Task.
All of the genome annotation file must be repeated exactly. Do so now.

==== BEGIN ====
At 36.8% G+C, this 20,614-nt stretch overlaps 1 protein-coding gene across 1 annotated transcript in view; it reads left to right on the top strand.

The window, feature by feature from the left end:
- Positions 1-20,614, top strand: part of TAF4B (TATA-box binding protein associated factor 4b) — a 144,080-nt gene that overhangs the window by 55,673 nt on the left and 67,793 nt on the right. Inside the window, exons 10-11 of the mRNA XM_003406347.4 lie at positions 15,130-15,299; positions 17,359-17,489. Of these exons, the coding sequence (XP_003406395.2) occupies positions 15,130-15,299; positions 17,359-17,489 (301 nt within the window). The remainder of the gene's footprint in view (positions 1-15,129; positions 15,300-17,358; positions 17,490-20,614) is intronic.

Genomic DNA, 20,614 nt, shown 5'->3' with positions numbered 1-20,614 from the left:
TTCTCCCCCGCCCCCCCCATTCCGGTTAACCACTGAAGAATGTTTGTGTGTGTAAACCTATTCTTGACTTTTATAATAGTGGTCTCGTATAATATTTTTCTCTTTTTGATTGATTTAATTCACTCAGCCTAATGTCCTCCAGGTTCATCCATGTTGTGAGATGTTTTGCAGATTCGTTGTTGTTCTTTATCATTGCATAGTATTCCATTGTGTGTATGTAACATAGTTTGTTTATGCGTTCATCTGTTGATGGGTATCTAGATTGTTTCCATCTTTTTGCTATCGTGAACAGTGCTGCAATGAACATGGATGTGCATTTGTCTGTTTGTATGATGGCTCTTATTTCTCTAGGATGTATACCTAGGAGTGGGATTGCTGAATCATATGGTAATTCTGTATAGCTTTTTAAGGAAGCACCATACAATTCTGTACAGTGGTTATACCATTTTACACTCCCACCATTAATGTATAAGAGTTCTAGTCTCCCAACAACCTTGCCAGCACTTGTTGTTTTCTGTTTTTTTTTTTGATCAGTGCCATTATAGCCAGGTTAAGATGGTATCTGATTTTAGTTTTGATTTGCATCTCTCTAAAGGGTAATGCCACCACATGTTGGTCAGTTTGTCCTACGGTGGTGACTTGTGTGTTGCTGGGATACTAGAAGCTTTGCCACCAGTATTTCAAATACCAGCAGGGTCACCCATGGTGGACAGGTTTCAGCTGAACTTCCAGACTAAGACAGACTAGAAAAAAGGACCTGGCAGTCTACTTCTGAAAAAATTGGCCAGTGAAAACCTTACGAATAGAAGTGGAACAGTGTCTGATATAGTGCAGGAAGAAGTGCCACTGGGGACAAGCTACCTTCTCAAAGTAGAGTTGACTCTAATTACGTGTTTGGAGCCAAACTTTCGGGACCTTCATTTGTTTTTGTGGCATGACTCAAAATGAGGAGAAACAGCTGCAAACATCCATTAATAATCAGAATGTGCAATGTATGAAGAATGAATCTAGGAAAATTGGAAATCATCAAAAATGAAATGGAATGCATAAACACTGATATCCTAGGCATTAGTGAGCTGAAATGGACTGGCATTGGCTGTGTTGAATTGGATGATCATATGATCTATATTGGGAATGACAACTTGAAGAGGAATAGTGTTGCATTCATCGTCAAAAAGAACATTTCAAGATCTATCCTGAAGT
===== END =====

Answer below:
At 36.8% G+C, this 20,614-nt stretch overlaps 1 protein-coding gene across 1 annotated transcript in view; it reads left to right on the top strand.

The window, feature by feature from the left end:
- Positions 1-20,614, top strand: part of TAF4B (TATA-box binding protein associated factor 4b) — a 144,080-nt gene that overhangs the window by 55,673 nt on the left and 67,793 nt on the right. Inside the window, exons 10-11 of the mRNA XM_003406347.4 lie at positions 15,130-15,299; positions 17,359-17,489. Of these exons, the coding sequence (XP_003406395.2) occupies positions 15,130-15,299; positions 17,359-17,489 (301 nt within the window). The remainder of the gene's footprint in view (positions 1-15,129; positions 15,300-17,358; positions 17,490-20,614) is intronic.

Genomic DNA, 20,614 nt, shown 5'->3' with positions numbered 1-20,614 from the left:
TTCTCCCCCGCCCCCCCCATTCCGGTTAACCACTGAAGAATGTTTGTGTGTGTAAACCTATTCTTGACTTTTATAATAGTGGTCTCGTATAATATTTTTCTCTTTTTGATTGATTTAATTCACTCAGCCTAATGTCCTCCAGGTTCATCCATGTTGTGAGATGTTTTGCAGATTCGTTGTTGTTCTTTATCATTGCATAGTATTCCATTGTGTGTATGTAACATAGTTTGTTTATGCGTTCATCTGTTGATGGGTATCTAGATTGTTTCCATCTTTTTGCTATCGTGAACAGTGCTGCAATGAACATGGATGTGCATTTGTCTGTTTGTATGATGGCTCTTATTTCTCTAGGATGTATACCTAGGAGTGGGATTGCTGAATCATATGGTAATTCTGTATAGCTTTTTAAGGAAGCACCATACAATTCTGTACAGTGGTTATACCATTTTACACTCCCACCATTAATGTATAAGAGTTCTAGTCTCCCAACAACCTTGCCAGCACTTGTTGTTTTCTGTTTTTTTTTTTGATCAGTGCCATTATAGCCAGGTTAAGATGGTATCTGATTTTAGTTTTGATTTGCATCTCTCTAAAGGGTAATGCCACCACATGTTGGTCAGTTTGTCCTACGGTGGTGACTTGTGTGTTGCTGGGATACTAGAAGCTTTGCCACCAGTATTTCAAATACCAGCAGGGTCACCCATGGTGGACAGGTTTCAGCTGAACTTCCAGACTAAGACAGACTAGAAAAAAGGACCTGGCAGTCTACTTCTGAAAAAATTGGCCAGTGAAAACCTTACGAATAGAAGTGGAACAGTGTCTGATATAGTGCAGGAAGAAGTGCCACTGGGGACAAGCTACCTTCTCAAAGTAGAGTTGACTCTAATTACGTGTTTGGAGCCAAACTTTCGGGACCTTCATTTGTTTTTGTGGCATGACTCAAAATGAGGAGAAACAGCTGCAAACATCCATTAATAATCAGAATGTGCAATGTATGAAGAATGAATCTAGGAAAATTGGAAATCATCAAAAATGAAATGGAATGCATAAACACTGATATCCTAGGCATTAGTGAGCTGAAATGGACTGGCATTGGCTGTGTTGAATTGGATGATCATATGATCTATATTGGGAATGACAACTTGAAGAGGAATAGTGTTGCATTCATCGTCAAAAAGAACATTTCAAGATCTATCCTGAAGT